First things first, it’s important to remember that a FODMAP diet isn’t a lifetime diet. Once you understand your IBS trigger foods and food intolerances, you can adapt your diet to ensure you are living comfortably!
However, nothing in life comes easy.. to get there, there is a little bit of work on your end. Although the low FODMAP diet can seem hard it can be life-changing for you. With a little education and commitment, you can be on your way to living a healthier and happier IBS symptom-free life.
The three phases of the low FODMAP diet are elimination, reintroduction, and integration. We simplify these steps below:
*NOTE: The FODMAP diet is best implemented under the supervision of qualified health are professionals, such as a registered dietician.
OBJECTIVE: Identify the high FODMAP foods from your current diet that are aggravating IBS symptoms.
Check out the high FODMAP food list for foods that are high FODMAP and swap them out for low FODMAP alternatives. Many people start to feel better as early as two days into the elimination phase, but for some, it can take a few weeks. So don’t be discouraged! Keep in mind that you should not have any cheat days on this diet. The better you stick to it, the more effective and accurate the results, so stay strong and low FODMAP on! For example, switch your daily high FODMAP apple for a low FODMAP orange! It’s that easy. Your time spent in this phase should be determined in consultation with your healthcare professional, but it typically lasts from 2-6 weeks.
Keep our handy reference sheets for low vs high FODMAP foods on hand: here.
OBJECTIVE: Determine which foods and FODMAPs trigger symptoms and which do not.
As the name suggests, the reintroduction phase is where you gradually reintroduce individual high-FODMAP foods back into your diet. If a certain food causes no symptoms then include that food into your regular diet going forward. If it does cause symptoms you’ll want to cut it out of your diet permanently.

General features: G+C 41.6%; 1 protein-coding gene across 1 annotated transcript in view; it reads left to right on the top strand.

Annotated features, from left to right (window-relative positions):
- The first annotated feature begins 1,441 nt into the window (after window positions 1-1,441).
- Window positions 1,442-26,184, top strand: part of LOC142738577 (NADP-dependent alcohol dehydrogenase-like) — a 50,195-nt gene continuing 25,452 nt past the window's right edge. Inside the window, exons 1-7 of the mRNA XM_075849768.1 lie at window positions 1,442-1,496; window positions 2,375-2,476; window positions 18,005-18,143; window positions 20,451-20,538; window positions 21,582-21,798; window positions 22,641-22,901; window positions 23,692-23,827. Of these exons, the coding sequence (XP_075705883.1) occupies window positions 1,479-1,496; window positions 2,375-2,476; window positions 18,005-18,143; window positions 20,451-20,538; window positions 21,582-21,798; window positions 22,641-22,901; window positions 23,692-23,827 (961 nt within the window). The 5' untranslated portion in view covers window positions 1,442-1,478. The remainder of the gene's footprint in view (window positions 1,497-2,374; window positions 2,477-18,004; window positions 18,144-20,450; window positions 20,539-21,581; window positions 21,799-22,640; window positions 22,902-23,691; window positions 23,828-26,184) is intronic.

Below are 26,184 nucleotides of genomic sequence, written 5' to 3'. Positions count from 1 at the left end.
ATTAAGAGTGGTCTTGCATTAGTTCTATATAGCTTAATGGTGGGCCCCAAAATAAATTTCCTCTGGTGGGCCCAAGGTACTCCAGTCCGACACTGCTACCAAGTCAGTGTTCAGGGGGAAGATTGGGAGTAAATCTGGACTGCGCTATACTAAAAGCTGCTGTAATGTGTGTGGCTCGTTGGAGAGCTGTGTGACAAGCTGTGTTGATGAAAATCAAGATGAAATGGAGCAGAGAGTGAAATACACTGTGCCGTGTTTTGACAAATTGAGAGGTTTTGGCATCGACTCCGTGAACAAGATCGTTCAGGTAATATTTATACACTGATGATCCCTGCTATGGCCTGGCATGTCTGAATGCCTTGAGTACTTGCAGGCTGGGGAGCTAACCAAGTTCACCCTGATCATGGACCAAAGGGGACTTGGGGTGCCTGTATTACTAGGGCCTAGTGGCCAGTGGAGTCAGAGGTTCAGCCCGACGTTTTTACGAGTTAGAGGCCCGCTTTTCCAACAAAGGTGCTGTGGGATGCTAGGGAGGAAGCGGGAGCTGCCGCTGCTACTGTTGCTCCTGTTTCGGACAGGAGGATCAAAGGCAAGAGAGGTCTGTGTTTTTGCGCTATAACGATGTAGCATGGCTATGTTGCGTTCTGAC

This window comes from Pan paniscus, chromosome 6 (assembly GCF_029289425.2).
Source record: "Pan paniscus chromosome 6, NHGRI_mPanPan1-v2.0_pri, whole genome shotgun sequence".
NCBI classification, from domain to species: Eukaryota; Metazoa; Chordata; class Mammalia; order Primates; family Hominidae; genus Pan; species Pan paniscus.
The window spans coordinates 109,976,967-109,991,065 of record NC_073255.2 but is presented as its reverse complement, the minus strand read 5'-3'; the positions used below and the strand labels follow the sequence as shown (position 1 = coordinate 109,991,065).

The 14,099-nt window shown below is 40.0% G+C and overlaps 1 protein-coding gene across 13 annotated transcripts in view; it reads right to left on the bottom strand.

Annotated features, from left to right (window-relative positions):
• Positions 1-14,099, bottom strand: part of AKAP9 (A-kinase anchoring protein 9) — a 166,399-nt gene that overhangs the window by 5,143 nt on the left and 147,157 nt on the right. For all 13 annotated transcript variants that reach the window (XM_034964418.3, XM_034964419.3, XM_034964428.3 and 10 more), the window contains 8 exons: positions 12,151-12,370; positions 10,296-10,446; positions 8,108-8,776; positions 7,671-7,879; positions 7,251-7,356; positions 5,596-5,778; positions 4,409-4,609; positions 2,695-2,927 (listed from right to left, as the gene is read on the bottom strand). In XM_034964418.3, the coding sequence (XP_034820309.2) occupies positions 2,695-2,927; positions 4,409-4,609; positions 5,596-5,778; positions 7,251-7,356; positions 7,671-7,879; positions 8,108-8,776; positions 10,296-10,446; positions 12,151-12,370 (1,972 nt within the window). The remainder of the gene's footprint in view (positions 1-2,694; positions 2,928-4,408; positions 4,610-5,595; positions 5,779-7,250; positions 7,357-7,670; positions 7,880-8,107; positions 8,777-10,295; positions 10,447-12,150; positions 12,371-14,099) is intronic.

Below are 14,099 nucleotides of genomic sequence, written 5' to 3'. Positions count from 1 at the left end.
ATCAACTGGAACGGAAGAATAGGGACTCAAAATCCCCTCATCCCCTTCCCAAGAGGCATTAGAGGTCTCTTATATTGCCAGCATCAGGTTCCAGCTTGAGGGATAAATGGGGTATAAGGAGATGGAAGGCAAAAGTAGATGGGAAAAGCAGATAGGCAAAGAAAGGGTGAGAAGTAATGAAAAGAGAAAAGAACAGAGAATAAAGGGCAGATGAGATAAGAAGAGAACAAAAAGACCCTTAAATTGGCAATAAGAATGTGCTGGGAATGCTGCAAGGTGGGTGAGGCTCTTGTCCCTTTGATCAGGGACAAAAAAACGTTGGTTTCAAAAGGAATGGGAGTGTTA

Go down the list of foods in each of the F-O-D-M-A-P subgroup categories.
Each FODMAP subgroup should be reintroduced separately while your background diet remains low in FODMAPs. This approach will allow you to see which FODMAP groups you may have food intolerances to, otherwise it will be impossible to tell what’s responsible for your IBS symptoms.
Consult your dietician if you need help with this step, as it can be the most tricky for people! They will help you with when to reintroduce and which foods to reintroduce with. You should take a break of a few days between the reintroduction of foods to avoid any crossover effects.
OBJECTIVE: establish your longer-term, personalized FODMAP diet.
Once you and your dietician interpret your food triggers and tolerances, you can begin reintroducing foods and FODMAPs that were tolerated well and avoiding only those that trigger your symptoms.
Healthy doesn’t always equal low FODMAP. Things like apples, asparagus, and agave are good for your health but not for your gut if you suffer from IBS or IBS like symptoms. Gluten is not a FODMAP, it’s a protein. So be careful, gluten-free doesn’t necessarily equal low FODMAP.
It’s important to note that although following strictly a low FODMAP diet may leave you feeling well, but it is neither healthy nor practical, so do not totally avoid certain FODMAP groups forever if they aren’t triggering symptoms.
REMEMBER everyone’s food intolerances are different! Once your plan is in motion, this is the start of a stress-free life. Embrace your new lifestyle and live your life – your way!
It is estimated that 50% of people with IBS may benefit from a low FODMAPs diet, however, the quality of scientific evidence is very low. Of those people, there is a possible benefit for overall symptoms such as abdominal pain, cramping, bloating, excess gas, constipation and /or diarrhea.
If all else fails, there are over the counter options for symptom management of IBS. Talk to your doctor or dietitian about some of these options.